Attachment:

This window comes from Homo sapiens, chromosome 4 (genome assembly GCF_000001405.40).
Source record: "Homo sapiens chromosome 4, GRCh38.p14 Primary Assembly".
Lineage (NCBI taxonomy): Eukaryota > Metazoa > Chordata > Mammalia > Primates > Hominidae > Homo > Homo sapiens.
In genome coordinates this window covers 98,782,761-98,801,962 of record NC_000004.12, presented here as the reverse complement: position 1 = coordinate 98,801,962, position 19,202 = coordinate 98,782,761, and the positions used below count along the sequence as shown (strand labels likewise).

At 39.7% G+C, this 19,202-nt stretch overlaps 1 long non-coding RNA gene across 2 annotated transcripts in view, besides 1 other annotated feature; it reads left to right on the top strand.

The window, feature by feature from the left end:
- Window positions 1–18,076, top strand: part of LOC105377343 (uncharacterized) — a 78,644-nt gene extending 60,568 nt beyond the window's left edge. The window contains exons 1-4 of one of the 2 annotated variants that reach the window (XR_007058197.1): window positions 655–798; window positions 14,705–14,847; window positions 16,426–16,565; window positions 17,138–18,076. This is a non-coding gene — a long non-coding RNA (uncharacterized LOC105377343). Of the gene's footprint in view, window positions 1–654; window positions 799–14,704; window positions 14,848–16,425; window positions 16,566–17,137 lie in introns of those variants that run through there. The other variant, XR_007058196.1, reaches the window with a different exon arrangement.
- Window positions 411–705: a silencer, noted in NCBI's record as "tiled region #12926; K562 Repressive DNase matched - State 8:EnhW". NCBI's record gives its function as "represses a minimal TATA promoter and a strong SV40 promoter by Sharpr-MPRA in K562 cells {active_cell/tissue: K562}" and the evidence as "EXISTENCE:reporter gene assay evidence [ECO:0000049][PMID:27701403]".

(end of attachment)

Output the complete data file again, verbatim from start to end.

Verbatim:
This window comes from Homo sapiens, chromosome 4 (genome assembly GCF_000001405.40).
Source record: "Homo sapiens chromosome 4, GRCh38.p14 Primary Assembly".
Lineage (NCBI taxonomy): Eukaryota > Metazoa > Chordata > Mammalia > Primates > Hominidae > Homo > Homo sapiens.
In genome coordinates this window covers 98,782,761-98,801,962 of record NC_000004.12, presented here as the reverse complement: position 1 = coordinate 98,801,962, position 19,202 = coordinate 98,782,761, and the positions used below count along the sequence as shown (strand labels likewise).

At 39.7% G+C, this 19,202-nt stretch overlaps 1 long non-coding RNA gene across 2 annotated transcripts in view, besides 1 other annotated feature; it reads left to right on the top strand.

The window, feature by feature from the left end:
- Window positions 1–18,076, top strand: part of LOC105377343 (uncharacterized) — a 78,644-nt gene extending 60,568 nt beyond the window's left edge. The window contains exons 1-4 of one of the 2 annotated variants that reach the window (XR_007058197.1): window positions 655–798; window positions 14,705–14,847; window positions 16,426–16,565; window positions 17,138–18,076. This is a non-coding gene — a long non-coding RNA (uncharacterized LOC105377343). Of the gene's footprint in view, window positions 1–654; window positions 799–14,704; window positions 14,848–16,425; window positions 16,566–17,137 lie in introns of those variants that run through there. The other variant, XR_007058196.1, reaches the window with a different exon arrangement.
- Window positions 411–705: a silencer, noted in NCBI's record as "tiled region #12926; K562 Repressive DNase matched - State 8:EnhW". NCBI's record gives its function as "represses a minimal TATA promoter and a strong SV40 promoter by Sharpr-MPRA in K562 cells {active_cell/tissue: K562}" and the evidence as "EXISTENCE:reporter gene assay evidence [ECO:0000049][PMID:27701403]".